Noise reduction is one of the most fundamental aspects of astrophotography processing. We work with images of minimal signal to noise ratio, a ratio that for best results must be increased, often by a significant amount, in order to produce a quality image. Ironically, given it’s importance, noise reduction is one of the most misunderstood, and possibly one of the least understood, aspects of image processing. PixInsight provides a wide range of powerful noise reduction tools that can assist us in the pursuit of lower noise and higher SNR. These tools are often so powerful, however, that the inevitable result, if you are not already familiar with them (and possibly even if you are) is artifact-ridden, plasticized images that have a very artificial look and feel.
The final stage of processing is performed on non-linear data. In other words, on stretched data. For most astro photos to reveal anything other than stars, they must be stretched. Stretching will usually involve adjusting white and black points inward to increase contrast, and the midpoint towards the black point to expand fainter details while leaving brighter data (stars) alone. How well you can perform these adjustments may depend a lot on how much noise you have, the standard deviation of your signals, particularly beyond two or three sigmas.
There can be tens of thousands to even hundreds of thousands of pixels that stretch off your signal peak towards black. This blacks “tail” can limit your ability to bring the black point in to increased contrast without clipping information. Inter-stretch noise reduction can help reduce the length of that blacks tail on your histogram, and allow you to shift the black point up much closer to the signal and increase contrast more without clipping, or by clipping significantly less data. What is the blacks tail?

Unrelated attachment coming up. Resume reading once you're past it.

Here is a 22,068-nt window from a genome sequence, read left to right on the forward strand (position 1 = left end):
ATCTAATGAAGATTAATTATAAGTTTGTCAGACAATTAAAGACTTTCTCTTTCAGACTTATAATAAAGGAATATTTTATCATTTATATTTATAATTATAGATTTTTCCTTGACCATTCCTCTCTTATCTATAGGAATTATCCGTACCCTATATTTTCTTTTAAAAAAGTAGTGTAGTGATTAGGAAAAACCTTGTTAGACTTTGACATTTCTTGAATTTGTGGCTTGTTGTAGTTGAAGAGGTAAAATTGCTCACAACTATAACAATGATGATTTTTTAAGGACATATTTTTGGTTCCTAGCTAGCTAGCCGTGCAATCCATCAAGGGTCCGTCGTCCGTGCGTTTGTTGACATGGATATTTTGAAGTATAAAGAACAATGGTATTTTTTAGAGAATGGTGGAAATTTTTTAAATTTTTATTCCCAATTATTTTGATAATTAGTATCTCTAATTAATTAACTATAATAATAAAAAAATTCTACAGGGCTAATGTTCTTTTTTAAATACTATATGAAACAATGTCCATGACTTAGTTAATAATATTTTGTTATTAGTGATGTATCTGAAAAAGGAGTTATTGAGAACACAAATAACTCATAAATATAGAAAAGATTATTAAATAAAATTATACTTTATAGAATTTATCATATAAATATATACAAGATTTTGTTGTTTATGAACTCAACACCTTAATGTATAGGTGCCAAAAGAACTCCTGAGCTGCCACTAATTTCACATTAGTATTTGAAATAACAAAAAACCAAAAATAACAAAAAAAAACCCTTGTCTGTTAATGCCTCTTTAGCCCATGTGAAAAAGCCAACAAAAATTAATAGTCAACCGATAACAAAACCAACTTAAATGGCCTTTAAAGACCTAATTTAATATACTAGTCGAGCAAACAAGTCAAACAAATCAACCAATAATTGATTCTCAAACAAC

It is the back part of the histogram, off the primary peak, that trails off and eventually dissipates. This “tail” in the histogram represents the darkest pixels in the image. It can extend all the way from the histogram peak to the very left edge, in fact.
Depending on how clean your data is and how effective your inter-stretch noise reduction is, you may find that you still need a final pass of NR to give your image that final polish. For DSLR data, you may find the need for both luminance and chrominance NR after stretching. DSLRs have a tendency to spear information around due to the use of a low pass filter and the need to be demosaiced (interpolated). This can result in some blotchy color that can be difficult to remove while the data is linear, but easier to remove once it is non-linear. For monochrome data from a CCD or CMOS camera, you will usually find that the noise takes on a clean characteristic in luminance, and may only require chrominance NR.
Keep in mind that post stretch/late stage noise reduction, while it can definitely improve the chromatic characteristic of your noise, can also sap some amount of color from the data as well. You will want to be careful about how you apply NR to stretched data, and will want to avoid pushing any NR too far. You may also need to follow up chroma NR with some saturation enhancement to restore color richness.
Inter-stretch Noise Reduction